Previous research has suggested various links between what you eat and your risk of developing dementia that proceeds to Alzheimers disease. But trials of specific foods for defense against dementia have mostly proven frustrating. Now a small, relatively brief clinical trial might point to a different kind of answer: Overall dietary changes, not just adding or subtracting a single food, could affect the risk of dementia and Alzheimers. In particular, the study found that in healthy people, a diet low in saturated fat and simple carbohydrates improved biomarkers associated with the risk of developing Alzheimers.
A more promising approach to the study of dietary factors in Alzheimers disease might entail the use of whole-diet interventions, noted Jennifer L. Bayer-Carter, MS, from Veterans Affairs Puget Sound Health Care System, and colleagues. Our study supports further investigation into the possibility that consumption of a diet high in saturated fat and simple carbohydrates may contribute to pathologic processes in the brain that increase the risk of Alzheimers disease. Conversely, diets low in saturated fat and simple carbohydrates may offer protection against Alzheimers disease and enhance brain health.
Bayer-Carter and colleagues evaluated effects of two different diets in 20 older adults who were healthy and 29 older adults who had amnestic mild cognitive impairment (aMCI), meaning they experienced some memory problems- a condition often considered a precursor to Alzheimers disease. One regimen, dubbed the LOW diet, was low in saturated fat and simple carbs (such as those with a high glycemic index). The alternative HIGH diet emphasized foods high in saturated fats and simple carbs.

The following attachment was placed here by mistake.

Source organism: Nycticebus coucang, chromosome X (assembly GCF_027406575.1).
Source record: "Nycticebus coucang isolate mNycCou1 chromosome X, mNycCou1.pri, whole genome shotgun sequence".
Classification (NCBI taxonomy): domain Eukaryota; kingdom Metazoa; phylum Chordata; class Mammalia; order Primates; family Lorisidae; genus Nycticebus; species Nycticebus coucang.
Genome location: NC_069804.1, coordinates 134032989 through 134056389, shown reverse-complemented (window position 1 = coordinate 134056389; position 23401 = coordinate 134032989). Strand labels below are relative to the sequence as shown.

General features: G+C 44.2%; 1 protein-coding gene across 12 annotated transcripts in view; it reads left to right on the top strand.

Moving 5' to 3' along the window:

After four weeks, healthy participants on the LOW diet decreased biomarkers in cerebrospinal fluid associated with Alzheimers, as well as total cholesterol. The HIGH diet, by contrast, moved biomarkers in a direction that could characterize a presymptomatic stage of Alzheimers.
An opposite result was seen, however, when testing biomarkers among the aMCI subjects who were already experiencing memory problems. In this group, the LOW diet actually increased markers of Alzheimers disease, such as levels of amyloid-beta protein in cerebrospinal fluid.
All those on the LOW diet, both the healthy and aMCI group, improved performance on delayed visual-recall tests of memory, but not on other cognitive measures.
The sometimes-contrary outcomes spotlight the complex nature of dementia and Alzheimers, researchers commented. The different results in participants with aMCI may show that dietary interventions are not as effective in later stages of cognitive impairment. Bayer-Carter and colleagues also cautioned that their study wasnt long enough to evaluate the effects of whole-diet changes on cognition generally.
These findings might be another reason to cut down on saturated fat and simple carbohydrates-a healthy change for most people regardless of your age.
TO LEARN MORE: Archives of Neurology, June 2011; abstract at dx.doi.org/10.1001/archneurol. 2011.125. The Battle for Your Brain, October 2010 Tufts University Health & Nutrition LetterSpecial Supplement.
What do we know about diet and the risk of dementia and Alzheimers disease?
- Foods rich in vitamin E may help stave off mental decline with aging. In results from one study tracing 5,395 people ages 55 and up for nearly a decade, researchers reported that those with the highest dietary intake of vitamin E from food were less likely to develop dementia and Alzheimers than those consuming the least. The polyunsaturated fats found in liquid vegetable oils and some spreads (not those containing partially hydrogenated fats) are one healthy way to get dietary vitamin E.
- Another study found a link between blood levels of vitamin D in 858 older Italian adults and risk of cognitive decline. Vitamin D may help prevent the degeneration of brain tissue, researchers speculated.